Category Archives: Advertising

How Malls Manipulate

Malls really aren’t just four walls that are housing different shops. It is usually a massive area containing multiple shopping outlets and franchises. But, things aren’t that simple as malls require shoppers to purchase as much as possible in as short a space a time. How they manipulate shoppers is worth investigating, so that we can combat it in ourselves and perhaps use it in our businesses.


We tend to use our senses in a complicated way: for example, we don’t just decide we want food based on taste alone. Something can look appetising but taste awful and something can look awful but be delicious. Similarly, we associate positive sense engagement with whatever caused it and other things closely associate with it. This is why malls play positive music that makes us feel comfortable. This way, we associate nice music with nice things. Our rational faculties are lowered a bit, meaning we’re more likely to think something is a good deal when it’s actually normally-priced; we think that we need a product, when we really don’t, due it being so “nice”.


As signage manufacturers, in South Africa, New York, Hong Kong, will tell you, the most important element of signage is the property of being memorable and functional. Thus, signs that are big don’t necessarily mean they will be remembered: they will just be big. Smart designs and spacing in malls means we learnt to associate particular colours and fonts and smells with particular elements of the mall. Even the spacing of the mall means we keep travelling further to obtain a sign and direction: meaning we pass shops we other might not have in order to acquire a sense of direction of where we are. Thus, one clever way malls do this is to occasionally and unequally space out maps and directions, meaning you’re forced to wander, increasing your chance of buying.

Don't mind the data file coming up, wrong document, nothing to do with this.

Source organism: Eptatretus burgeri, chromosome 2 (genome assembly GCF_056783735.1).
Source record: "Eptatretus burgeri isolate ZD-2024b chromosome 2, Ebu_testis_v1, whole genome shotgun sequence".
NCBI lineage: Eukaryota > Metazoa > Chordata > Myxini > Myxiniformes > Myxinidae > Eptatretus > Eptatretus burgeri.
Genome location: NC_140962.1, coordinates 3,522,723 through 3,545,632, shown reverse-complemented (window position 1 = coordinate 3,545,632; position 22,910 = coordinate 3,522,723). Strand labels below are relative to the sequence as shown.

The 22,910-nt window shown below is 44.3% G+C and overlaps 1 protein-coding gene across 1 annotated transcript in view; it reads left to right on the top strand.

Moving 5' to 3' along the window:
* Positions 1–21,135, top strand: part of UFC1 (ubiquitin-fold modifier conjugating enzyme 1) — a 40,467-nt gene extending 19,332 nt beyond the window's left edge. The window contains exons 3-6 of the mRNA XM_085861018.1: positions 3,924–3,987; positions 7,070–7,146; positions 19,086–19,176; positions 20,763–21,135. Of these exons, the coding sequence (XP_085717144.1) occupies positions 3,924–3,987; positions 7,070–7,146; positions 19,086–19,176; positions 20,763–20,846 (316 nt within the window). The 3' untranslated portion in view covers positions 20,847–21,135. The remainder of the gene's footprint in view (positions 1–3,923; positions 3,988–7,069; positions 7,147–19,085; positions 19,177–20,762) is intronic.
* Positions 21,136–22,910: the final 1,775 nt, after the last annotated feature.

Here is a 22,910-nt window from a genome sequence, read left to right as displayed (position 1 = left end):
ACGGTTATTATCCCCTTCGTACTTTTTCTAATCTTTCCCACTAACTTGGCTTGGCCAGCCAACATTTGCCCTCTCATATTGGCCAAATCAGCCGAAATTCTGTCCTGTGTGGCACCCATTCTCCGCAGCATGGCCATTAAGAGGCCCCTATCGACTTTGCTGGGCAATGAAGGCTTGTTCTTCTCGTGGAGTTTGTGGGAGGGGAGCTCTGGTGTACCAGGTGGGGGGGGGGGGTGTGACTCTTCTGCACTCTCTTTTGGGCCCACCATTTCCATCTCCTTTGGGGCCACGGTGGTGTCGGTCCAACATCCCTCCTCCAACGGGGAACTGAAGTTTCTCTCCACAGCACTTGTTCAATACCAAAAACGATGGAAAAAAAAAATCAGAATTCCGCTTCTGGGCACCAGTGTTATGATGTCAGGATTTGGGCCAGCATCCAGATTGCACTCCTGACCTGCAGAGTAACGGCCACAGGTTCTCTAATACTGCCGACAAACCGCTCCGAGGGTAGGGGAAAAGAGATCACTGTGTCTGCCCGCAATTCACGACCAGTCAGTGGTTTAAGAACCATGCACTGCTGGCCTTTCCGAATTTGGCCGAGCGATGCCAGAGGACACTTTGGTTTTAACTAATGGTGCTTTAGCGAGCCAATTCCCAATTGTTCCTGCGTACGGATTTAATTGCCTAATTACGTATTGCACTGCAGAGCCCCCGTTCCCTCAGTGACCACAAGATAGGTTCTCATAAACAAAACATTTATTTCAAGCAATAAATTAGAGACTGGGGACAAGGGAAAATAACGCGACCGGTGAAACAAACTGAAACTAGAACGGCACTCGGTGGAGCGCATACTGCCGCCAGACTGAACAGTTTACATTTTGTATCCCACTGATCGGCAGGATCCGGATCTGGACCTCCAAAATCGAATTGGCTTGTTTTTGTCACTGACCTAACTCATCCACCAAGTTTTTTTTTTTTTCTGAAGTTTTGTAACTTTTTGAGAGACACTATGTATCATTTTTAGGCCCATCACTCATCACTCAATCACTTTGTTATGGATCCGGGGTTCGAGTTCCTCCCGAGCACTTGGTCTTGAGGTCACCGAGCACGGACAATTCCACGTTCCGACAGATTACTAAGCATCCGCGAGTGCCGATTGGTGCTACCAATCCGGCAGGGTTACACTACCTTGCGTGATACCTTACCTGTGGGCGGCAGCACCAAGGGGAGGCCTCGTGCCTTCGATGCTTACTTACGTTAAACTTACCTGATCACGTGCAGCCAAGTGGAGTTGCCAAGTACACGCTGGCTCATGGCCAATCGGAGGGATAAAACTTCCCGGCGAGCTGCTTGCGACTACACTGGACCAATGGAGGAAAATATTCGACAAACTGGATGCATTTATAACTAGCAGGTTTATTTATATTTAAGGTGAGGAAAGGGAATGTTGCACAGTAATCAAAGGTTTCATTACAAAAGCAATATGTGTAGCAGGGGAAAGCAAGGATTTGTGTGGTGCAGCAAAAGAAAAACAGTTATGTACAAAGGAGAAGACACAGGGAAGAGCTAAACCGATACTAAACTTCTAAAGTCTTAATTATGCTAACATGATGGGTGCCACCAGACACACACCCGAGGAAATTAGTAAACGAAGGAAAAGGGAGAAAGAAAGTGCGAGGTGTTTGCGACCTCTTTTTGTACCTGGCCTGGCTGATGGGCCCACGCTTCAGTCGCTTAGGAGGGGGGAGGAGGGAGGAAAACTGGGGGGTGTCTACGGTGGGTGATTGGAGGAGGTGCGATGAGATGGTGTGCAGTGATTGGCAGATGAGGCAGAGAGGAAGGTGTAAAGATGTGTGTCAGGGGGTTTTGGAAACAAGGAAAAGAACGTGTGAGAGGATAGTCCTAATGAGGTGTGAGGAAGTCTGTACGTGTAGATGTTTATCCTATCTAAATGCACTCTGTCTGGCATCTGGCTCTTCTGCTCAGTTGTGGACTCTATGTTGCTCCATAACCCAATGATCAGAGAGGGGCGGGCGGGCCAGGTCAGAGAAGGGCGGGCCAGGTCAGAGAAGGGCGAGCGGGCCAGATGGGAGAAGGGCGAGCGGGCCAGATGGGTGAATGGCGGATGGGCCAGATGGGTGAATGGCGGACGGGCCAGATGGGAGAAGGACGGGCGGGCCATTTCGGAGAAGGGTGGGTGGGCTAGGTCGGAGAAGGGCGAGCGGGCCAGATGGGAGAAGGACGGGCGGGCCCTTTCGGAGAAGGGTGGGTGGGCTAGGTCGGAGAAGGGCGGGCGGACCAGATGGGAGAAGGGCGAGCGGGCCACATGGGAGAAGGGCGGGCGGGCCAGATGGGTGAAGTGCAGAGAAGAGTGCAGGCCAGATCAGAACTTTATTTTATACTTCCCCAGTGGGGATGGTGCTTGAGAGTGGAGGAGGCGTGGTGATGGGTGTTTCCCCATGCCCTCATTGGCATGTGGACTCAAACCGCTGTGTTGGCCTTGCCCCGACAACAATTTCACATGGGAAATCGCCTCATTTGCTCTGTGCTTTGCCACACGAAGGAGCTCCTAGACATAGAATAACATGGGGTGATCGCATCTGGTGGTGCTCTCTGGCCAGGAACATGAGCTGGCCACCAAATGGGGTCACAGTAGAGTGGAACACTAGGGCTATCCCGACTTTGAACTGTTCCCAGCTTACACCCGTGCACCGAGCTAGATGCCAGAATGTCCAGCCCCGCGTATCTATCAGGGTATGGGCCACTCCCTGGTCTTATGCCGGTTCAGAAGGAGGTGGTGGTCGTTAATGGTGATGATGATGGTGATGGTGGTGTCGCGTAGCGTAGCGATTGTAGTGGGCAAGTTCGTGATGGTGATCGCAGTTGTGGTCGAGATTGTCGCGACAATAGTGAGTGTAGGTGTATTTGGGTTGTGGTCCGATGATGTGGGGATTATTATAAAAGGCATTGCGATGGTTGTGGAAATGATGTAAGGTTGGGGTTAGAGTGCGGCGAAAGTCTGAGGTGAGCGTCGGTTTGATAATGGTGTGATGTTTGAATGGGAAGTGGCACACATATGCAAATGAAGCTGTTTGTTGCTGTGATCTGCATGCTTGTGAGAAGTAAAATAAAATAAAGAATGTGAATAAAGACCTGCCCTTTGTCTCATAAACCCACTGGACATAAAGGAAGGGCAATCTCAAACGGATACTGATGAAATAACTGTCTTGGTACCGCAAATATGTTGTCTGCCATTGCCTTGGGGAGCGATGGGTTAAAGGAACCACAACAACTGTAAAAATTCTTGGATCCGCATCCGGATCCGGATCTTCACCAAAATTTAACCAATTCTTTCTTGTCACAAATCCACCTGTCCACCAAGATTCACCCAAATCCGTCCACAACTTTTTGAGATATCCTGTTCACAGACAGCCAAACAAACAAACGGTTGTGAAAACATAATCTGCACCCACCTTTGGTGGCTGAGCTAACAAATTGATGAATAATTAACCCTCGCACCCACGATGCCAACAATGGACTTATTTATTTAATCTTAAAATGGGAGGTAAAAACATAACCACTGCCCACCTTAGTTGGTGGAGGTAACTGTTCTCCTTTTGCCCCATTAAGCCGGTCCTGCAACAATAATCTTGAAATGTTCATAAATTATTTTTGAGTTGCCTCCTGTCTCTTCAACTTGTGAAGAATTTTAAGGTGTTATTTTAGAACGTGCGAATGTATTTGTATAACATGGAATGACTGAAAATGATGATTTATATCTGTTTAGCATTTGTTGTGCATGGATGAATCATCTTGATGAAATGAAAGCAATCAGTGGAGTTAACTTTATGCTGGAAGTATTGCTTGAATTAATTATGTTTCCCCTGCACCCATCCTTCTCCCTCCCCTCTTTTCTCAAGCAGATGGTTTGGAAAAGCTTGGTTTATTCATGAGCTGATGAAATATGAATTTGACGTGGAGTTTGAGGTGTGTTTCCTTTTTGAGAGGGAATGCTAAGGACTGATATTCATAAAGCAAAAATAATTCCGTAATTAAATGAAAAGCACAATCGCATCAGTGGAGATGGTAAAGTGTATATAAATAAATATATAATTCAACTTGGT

You can put things in a better light, literally. Even making them shiny can, for example, slow people down which gives you more time to sell products and increases the chances of customers buying things from you store. People also believe shiny cars drive better, despite the fact that a clean car has little to do with a car’s interior – by definition.

Bigger numbers

If you put $200 next to $400, the former looks better. Indeed, if you priced a tie for $200 by itself, it might look crazy. But put it next to a $400 tie and suddenly it looks amazing and obvious as a purchase. This is known as anchoring, where we pin a specific measurement against a figure provided: in this case it would be in the high triple digits. This is a smart way to get people to pay unnecessary amounts where they otherwise would not have.

All of these are methods malls use that we should watch out for but also utilise in our own attempts to sell and get more customers for our businesses.

The Psychology of Brand Colours

What is the colour of the McDonald’s arch? Can you name the two colours on a Coca-Cola can? How about the colour in which the Facebook logo appears?